I'm honoured to be a celebrity in your house, but I think my absence from the Mass has tarnished my reputation somewhat! =P But here is something that I hope will make up for it, if you haven't already found it: The Child Jesus as Sto. Nino de Cebu. You and Bella will also hear more about Cebu next year, when the International Eucharistic Congress will be held there. I hope that Pope Francis will be able to come back for it, although it would certainly spoil us all to have him back again so soon!

Michael said...

Flat screen monitors?

Good lord.

Of course from my standpoint this is just a natural outcome of the "protestantization" of the Roman rite that began in earnest at Vatican II, so I don't find it surprising though I do find it appalling.

Where is Francis De Sales when you need him? ;-)

Enbrethiliel said...


I have a much better idea now of what you mean than I would have when you and I first started talking liturgy, because I've started hearing the Traditional Latin Mass on Saturdays! And the difference between it and what I grew up with is extraordinary.

Michael said...

Oooooh, I'm not around for sometime and this is what happens. Maybe I should go away more often, lol! As usual I have a million things I want to say and if this was your old blog I would probably say them, but I am very happy to hear you have upgraded your game liturgically, so to speak :-)

During Lent we celebrate the liturgy of the Pre-Sanctified Gifts which is traditionally ascribed to Pope Gregory but probably was just the common liturgy observed by him when he was the Papal Legate to Constantinople back in the day before East and West went their separate ways.

"The Liturgy of the Presanctified Gifts was first documented by Pope Gregory I (540–604), who had been the papal legate to Constantinople. At one time it was supposed that he had composed the Liturgy himself, but now it is generally supposed that he simply recorded what was otherwise being practiced at Constantinople. In the Presanctified Liturgy itself, he is still commemorated as its traditional author.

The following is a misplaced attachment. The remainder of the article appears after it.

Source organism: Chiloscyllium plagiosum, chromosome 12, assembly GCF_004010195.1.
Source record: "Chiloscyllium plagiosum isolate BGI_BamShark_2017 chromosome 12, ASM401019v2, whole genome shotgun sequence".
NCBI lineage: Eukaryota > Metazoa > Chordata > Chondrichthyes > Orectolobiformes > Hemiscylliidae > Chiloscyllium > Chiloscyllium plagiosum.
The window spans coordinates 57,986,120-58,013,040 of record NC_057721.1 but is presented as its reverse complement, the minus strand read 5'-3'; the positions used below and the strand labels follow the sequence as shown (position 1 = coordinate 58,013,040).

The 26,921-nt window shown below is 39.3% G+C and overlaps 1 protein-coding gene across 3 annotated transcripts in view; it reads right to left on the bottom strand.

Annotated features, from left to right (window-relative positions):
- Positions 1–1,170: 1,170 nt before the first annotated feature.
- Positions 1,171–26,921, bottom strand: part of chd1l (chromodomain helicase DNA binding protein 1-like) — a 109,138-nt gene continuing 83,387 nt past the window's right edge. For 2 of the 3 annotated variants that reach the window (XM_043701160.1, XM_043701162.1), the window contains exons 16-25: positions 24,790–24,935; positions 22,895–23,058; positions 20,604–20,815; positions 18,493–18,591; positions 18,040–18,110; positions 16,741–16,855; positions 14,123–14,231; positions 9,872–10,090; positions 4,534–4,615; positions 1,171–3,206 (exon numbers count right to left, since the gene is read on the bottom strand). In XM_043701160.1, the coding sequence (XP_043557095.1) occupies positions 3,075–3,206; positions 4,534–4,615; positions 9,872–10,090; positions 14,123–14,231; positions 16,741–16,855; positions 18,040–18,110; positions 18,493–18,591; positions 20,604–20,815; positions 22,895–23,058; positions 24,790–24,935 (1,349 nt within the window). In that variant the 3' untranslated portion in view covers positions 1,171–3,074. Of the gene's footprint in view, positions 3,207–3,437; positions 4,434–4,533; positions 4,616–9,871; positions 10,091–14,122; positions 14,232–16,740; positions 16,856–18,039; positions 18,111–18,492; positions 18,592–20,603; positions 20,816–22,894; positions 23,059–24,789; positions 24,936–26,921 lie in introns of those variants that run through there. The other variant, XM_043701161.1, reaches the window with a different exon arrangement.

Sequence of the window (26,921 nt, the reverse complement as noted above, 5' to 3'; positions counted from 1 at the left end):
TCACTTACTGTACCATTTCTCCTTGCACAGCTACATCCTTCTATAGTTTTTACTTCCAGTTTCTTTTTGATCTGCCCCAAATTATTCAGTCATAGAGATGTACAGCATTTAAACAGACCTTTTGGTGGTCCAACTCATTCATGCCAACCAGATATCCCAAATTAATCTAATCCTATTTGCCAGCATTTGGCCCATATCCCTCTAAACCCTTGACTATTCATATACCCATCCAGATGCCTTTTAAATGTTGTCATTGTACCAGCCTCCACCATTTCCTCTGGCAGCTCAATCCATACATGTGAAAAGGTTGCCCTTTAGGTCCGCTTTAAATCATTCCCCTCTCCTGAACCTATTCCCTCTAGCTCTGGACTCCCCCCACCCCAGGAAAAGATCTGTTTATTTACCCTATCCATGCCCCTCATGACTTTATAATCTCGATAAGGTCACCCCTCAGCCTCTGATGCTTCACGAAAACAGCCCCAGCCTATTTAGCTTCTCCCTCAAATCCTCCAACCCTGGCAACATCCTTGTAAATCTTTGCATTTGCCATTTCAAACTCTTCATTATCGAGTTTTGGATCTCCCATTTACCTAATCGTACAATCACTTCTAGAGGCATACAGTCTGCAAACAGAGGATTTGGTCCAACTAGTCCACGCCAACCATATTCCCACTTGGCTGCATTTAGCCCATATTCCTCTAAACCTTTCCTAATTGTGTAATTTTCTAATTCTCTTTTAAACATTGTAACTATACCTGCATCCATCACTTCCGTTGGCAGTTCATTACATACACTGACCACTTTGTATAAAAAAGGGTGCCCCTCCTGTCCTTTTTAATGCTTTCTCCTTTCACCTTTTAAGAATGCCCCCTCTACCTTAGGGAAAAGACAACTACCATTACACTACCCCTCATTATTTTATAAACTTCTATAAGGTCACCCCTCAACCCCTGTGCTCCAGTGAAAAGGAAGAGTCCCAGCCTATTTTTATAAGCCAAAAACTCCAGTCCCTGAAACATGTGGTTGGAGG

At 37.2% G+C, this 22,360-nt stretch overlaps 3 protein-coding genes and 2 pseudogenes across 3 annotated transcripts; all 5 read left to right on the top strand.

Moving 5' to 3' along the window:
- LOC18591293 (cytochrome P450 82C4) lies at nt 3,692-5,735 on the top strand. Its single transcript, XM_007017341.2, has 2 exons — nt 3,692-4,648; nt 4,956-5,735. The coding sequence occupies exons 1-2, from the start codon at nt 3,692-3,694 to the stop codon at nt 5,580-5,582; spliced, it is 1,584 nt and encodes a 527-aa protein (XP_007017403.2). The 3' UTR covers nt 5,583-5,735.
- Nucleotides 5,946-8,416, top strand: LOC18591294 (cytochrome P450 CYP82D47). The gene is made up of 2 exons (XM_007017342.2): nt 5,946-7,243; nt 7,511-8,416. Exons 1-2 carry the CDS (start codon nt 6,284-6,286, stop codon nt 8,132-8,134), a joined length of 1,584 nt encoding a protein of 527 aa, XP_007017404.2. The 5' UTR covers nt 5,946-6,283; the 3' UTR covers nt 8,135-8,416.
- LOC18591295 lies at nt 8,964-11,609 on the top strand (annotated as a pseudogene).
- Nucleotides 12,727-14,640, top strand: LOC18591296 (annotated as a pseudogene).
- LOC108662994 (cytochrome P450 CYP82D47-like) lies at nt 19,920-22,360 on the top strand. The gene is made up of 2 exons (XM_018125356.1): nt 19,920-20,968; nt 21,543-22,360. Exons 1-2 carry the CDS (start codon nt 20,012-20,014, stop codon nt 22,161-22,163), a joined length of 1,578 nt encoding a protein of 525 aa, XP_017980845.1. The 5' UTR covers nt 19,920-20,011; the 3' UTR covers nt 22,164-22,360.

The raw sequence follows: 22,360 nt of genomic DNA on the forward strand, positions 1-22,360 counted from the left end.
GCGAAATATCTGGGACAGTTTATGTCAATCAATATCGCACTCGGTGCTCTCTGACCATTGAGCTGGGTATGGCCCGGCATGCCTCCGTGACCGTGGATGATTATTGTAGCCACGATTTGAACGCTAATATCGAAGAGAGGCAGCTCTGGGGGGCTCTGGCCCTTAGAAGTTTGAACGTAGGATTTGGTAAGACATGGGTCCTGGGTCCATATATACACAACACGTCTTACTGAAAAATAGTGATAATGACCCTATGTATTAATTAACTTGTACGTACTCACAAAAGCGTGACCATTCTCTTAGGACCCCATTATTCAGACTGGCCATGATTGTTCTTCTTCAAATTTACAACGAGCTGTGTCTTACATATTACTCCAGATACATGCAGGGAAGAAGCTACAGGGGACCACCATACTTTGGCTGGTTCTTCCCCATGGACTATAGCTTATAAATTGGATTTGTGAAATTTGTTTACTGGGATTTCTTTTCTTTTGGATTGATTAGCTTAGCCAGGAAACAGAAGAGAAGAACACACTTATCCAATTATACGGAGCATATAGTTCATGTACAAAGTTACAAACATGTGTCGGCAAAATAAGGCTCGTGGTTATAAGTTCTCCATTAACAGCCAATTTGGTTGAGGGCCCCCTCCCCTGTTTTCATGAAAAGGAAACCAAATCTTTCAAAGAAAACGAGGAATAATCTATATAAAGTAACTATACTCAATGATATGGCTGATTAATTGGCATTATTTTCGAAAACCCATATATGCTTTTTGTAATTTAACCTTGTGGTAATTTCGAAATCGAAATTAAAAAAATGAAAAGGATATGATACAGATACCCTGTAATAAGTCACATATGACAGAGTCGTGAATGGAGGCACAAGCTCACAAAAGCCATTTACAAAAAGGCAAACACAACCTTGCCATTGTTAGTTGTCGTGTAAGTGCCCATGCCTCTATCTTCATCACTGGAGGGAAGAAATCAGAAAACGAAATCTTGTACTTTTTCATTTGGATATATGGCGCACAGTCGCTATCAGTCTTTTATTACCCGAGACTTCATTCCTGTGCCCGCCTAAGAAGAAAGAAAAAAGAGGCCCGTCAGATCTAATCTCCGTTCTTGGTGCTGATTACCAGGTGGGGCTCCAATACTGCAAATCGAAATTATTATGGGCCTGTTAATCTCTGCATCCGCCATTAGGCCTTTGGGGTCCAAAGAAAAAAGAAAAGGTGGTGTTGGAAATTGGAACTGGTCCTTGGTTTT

"This Liturgy is also mentioned in the Canons of the Quinisext Council, of 692 AD:

"On all days of the holy fast of Lent, except on the Sabbath [i.e., Saturday], the Lord's Day [Sunday], and the holy day of the Annunciation, the Liturgy of the Presanctified is to be served (Canon 52)."

Michael said...

I have a much better idea now of what you mean than I would have when you and I first started talking liturgy, because I've started hearing the Traditional Latin Mass on Saturdays! And the difference between it and what I grew up with is extraordinary.

That is an incredible statement, one that I hope you are pondering deeply...hehehe

When my mother came to my baptism she remarked on several of the practices which were unfamiliar to her and my response was, "they used to do that in the Roman Rite, probably when you were a child."

Recently I went to a Protestant service and a Catholic Reader service. Leaving aside all comments regarding theological substance, feel, and disposition of each service, from a practical standpoint I was just flat out bored. Not even the Christian rap song sung during the Protestant service could keep my attention. :-)

And singing songs during the Catholic service that reminded me of my liturgically clueless evangelical protestant days is certainly something I now want no part of.

Enbrethiliel said...


If you're hoping that I "go East," then I hope you're not holding your breath! ;-P

I decided to start hearing a low Mass at a nearby parish after stumbling across a series of talks on the Mass by Charles Coulombe and William Biersach. Basically, they compare the extraordinary form to the ordinary form, explain why the former is what it is, and point out how the latter falls short. If you have ten hours or so (LOL!) you can listen to those talks on YouTube and get a good gist of the foundation of all my thinking on liturgy from this point forward.

Michael said...

My dear Cristina, I am not holding my breath. ;-)

We don't have a "said mass" or "low mass" equivalent in Orthodoxy. Everything is sung/chanted (except the homily). The liturgical issues in Orthodox Catholicism are of a vastly different character than what is going on in Roman Catholicism. I don't envy you one bit.

Out of curiosity, have you ever read Francis De Sales, The Catholic Controversy, put out by Tan Books?

[By the way, I see you reviewed Frankenstein. I can't wait to dig into that post}.

Enbrethiliel said...


I haven't read The Catholic Controversy but it sounds fascinating--and there's at least one translation that's free to read online! Thanks for the recommendation. =)